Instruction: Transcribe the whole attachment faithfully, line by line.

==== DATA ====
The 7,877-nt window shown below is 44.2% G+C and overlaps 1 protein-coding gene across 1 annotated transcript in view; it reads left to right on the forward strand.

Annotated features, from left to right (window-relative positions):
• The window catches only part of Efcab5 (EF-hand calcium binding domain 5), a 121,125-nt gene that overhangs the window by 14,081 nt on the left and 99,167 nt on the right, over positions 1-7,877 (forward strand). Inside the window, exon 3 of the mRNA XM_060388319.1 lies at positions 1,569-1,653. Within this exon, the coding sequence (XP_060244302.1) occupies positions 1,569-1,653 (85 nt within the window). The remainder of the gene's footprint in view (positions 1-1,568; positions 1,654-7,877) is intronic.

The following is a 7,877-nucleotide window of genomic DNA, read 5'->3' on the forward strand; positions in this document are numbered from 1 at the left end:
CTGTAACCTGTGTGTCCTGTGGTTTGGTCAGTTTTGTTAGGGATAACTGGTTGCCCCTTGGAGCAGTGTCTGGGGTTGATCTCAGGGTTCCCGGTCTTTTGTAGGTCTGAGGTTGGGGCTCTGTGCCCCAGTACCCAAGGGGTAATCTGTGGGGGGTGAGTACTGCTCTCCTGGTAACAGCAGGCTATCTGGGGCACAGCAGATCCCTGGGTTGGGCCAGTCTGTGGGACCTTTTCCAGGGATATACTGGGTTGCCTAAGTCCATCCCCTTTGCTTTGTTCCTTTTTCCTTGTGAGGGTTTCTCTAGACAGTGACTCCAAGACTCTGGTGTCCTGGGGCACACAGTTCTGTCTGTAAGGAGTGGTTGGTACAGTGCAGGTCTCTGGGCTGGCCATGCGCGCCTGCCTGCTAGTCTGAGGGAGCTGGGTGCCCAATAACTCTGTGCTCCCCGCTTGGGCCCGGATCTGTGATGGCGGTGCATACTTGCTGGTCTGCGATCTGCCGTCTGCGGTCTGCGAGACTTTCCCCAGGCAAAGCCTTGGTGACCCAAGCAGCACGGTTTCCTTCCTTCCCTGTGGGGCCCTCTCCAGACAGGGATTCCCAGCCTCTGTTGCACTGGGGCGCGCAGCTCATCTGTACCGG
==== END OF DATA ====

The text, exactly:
The 7,877-nt window shown below is 44.2% G+C and overlaps 1 protein-coding gene across 1 annotated transcript in view; it reads left to right on the forward strand.

Annotated features, from left to right (window-relative positions):
• The window catches only part of Efcab5 (EF-hand calcium binding domain 5), a 121,125-nt gene that overhangs the window by 14,081 nt on the left and 99,167 nt on the right, over positions 1-7,877 (forward strand). Inside the window, exon 3 of the mRNA XM_060388319.1 lies at positions 1,569-1,653. Within this exon, the coding sequence (XP_060244302.1) occupies positions 1,569-1,653 (85 nt within the window). The remainder of the gene's footprint in view (positions 1-1,568; positions 1,654-7,877) is intronic.

The following is a 7,877-nucleotide window of genomic DNA, read 5'->3' on the forward strand; positions in this document are numbered from 1 at the left end:
CTGTAACCTGTGTGTCCTGTGGTTTGGTCAGTTTTGTTAGGGATAACTGGTTGCCCCTTGGAGCAGTGTCTGGGGTTGATCTCAGGGTTCCCGGTCTTTTGTAGGTCTGAGGTTGGGGCTCTGTGCCCCAGTACCCAAGGGGTAATCTGTGGGGGGTGAGTACTGCTCTCCTGGTAACAGCAGGCTATCTGGGGCACAGCAGATCCCTGGGTTGGGCCAGTCTGTGGGACCTTTTCCAGGGATATACTGGGTTGCCTAAGTCCATCCCCTTTGCTTTGTTCCTTTTTCCTTGTGAGGGTTTCTCTAGACAGTGACTCCAAGACTCTGGTGTCCTGGGGCACACAGTTCTGTCTGTAAGGAGTGGTTGGTACAGTGCAGGTCTCTGGGCTGGCCATGCGCGCCTGCCTGCTAGTCTGAGGGAGCTGGGTGCCCAATAACTCTGTGCTCCCCGCTTGGGCCCGGATCTGTGATGGCGGTGCATACTTGCTGGTCTGCGATCTGCCGTCTGCGGTCTGCGAGACTTTCCCCAGGCAAAGCCTTGGTGACCCAAGCAGCACGGTTTCCTTCCTTCCCTGTGGGGCCCTCTCCAGACAGGGATTCCCAGCCTCTGTTGCACTGGGGCGCGCAGCTCATCTGTACCGG